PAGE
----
Employer Branding: A Tool for More Inclusive Hiring
by Phil Neuffer Vol. 48 No. 7 2022
Companies need to reassess and improve the experiences they create for job seekers to attract, retain and support a more diverse pool of talent.
Desiree Booker, Founder and CEO, ColorVizion Lab
Building a more diverse and inclusive workplace takes commitment. Companies can improve their ability to attract, retain and support a more diverse pool of talent by enhancing their employer branding and the candidate experience.
“The key to attracting any talent, but especially diverse talent in today’s marketplace, is going to be the employer brand,” Desiree Booker, founder and CEO of ColorVizion Lab, says. “Every company has a brand, but every company does not have an employer brand.”
Booker says a company’s brand is how customers perceive it, while its employer brand is how job seekers perceive it. To improve, companies must invest in creating a culture with equitable opportunities, as this is one of the top priorities for job seekers today.
How a company shows up online, whether on its website, social media or online jobs boards, is also important, and all online platforms can be used to better deliver an employer’s value proposition to potential candidates.
“I think this is a really big pitfall for a lot of companies; they fail to show all the good work that they’re doing internally and all the reasons why their employees like working there,” Booker says.
A company’s website should include clear culture and careers pages as well as imagery that displays a greater level of representation, according to Booker. Companies should also prominently display detailed stances on diversity, equity and inclusion.
“If you’re a company that is bold in what you believe in and what you stand for as it relates to equity and inclusion, that is a stance,” Booker says. “If you don’t have anything about DE&I on your website or on your branding, that is a stance as well. And both of those are sending two very distinct messages to diverse talent.”
Once a company establishes its employer brand, it can create recruitment marketing assets to amplify its message, Booker says, and since it takes an average of 14 touchpoints for a diverse prospect to convert into a candidate, keeping messaging uniform is critical.
Companies also need to improve the candidate experience. For the application process, Booker says companies should remove barriers to applying such as a lack of accessibility, gender-coded language and overly exhaustive job postings.
The interview process is another area ready for improvement. Booker says companies need to remove the potential for bias in the screening process, such as by removing identifiers from applications before they are given to hiring managers. Creating a standardized process and ensuring hiring managers are prepared to succeed can also help ensure fair treatment for all candidates. Additionally, Booker says having diverse representation on interview panels is a must — but companies must avoid tokenism.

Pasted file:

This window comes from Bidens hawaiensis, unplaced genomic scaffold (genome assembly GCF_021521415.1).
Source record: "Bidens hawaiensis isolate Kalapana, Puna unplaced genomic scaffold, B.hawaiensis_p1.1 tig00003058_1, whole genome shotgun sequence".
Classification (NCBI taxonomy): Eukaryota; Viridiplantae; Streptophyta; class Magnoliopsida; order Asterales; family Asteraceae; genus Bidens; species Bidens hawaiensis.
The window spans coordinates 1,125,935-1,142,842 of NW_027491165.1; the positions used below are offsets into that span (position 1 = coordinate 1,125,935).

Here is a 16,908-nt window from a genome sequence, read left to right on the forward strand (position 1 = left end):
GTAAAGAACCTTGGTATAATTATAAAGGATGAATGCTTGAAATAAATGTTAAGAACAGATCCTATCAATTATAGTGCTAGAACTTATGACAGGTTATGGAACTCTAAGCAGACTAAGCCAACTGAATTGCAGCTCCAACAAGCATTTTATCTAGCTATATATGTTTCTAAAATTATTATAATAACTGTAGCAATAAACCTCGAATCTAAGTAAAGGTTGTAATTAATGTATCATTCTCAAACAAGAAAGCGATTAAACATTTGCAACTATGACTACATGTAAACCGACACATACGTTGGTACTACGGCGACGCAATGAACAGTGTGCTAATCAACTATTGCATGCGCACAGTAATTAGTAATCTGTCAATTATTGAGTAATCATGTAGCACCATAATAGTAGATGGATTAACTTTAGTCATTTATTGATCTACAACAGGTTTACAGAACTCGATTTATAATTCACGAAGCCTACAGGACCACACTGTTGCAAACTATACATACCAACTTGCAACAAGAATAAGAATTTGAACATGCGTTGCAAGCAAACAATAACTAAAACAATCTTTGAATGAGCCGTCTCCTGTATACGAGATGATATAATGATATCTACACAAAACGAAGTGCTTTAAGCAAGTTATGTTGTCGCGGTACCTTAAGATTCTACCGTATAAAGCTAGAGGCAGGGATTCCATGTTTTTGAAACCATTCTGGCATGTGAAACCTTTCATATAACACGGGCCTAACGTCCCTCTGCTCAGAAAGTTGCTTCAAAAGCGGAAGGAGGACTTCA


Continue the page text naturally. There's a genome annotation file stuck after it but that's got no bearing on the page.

Finally, when it comes to actually hiring candidates, Booker says companies must determine what competencies are “must-haves” versus what can be trained and be open to candidates from non-traditional working practices, especially with freelance work on the rise.
“The freelancer market is huge right now,” Booker says. “Being flexible about what type of candidate profile you’re willing to accept will definitely expand your candidate pool.”
The interview process can also be a fact-finding endeavor. Booker recommends seeking feedback throughout the hiring process, both for the benefit of the candidates themselves and the employer. In addition, Booker suggests bringing in consulting firms to conduct performance, culture and employer brand equity audits to determine strength of culture, online positioning, inclusivity of branding and more.
“The worst thing to do is to bring new talent into a broken culture because it will negatively impact your retention,” Booker says.
In addition to external input, current employees should also be consulted about a company’s culture and employer brand.
All input should be used to set goals and key performance indicators so companies can measure their progress and hold themselves accountable. Along the way, continuing to solicit input from internal and external sources will help refine strategies and track results.
“Measuring is going to ultimately save you time, save you money and make sure that you are actually hitting the goals that you want to hit,” Booker says, while emphasizing that making serious financial investments is the only way for these strategies to bear fruit. “I want leaders to be patient [and] to galvanize their entire organization to be invested in the work and really just see it through to the end.”
President and CEO,
Mitsubishi HC Capital America
To make a return-to-office plan successful, Ryan Collison, president and CEO, Mitsubishi HC Capital America, says companies need to realize that the model is about productivity and culture, not just logistics.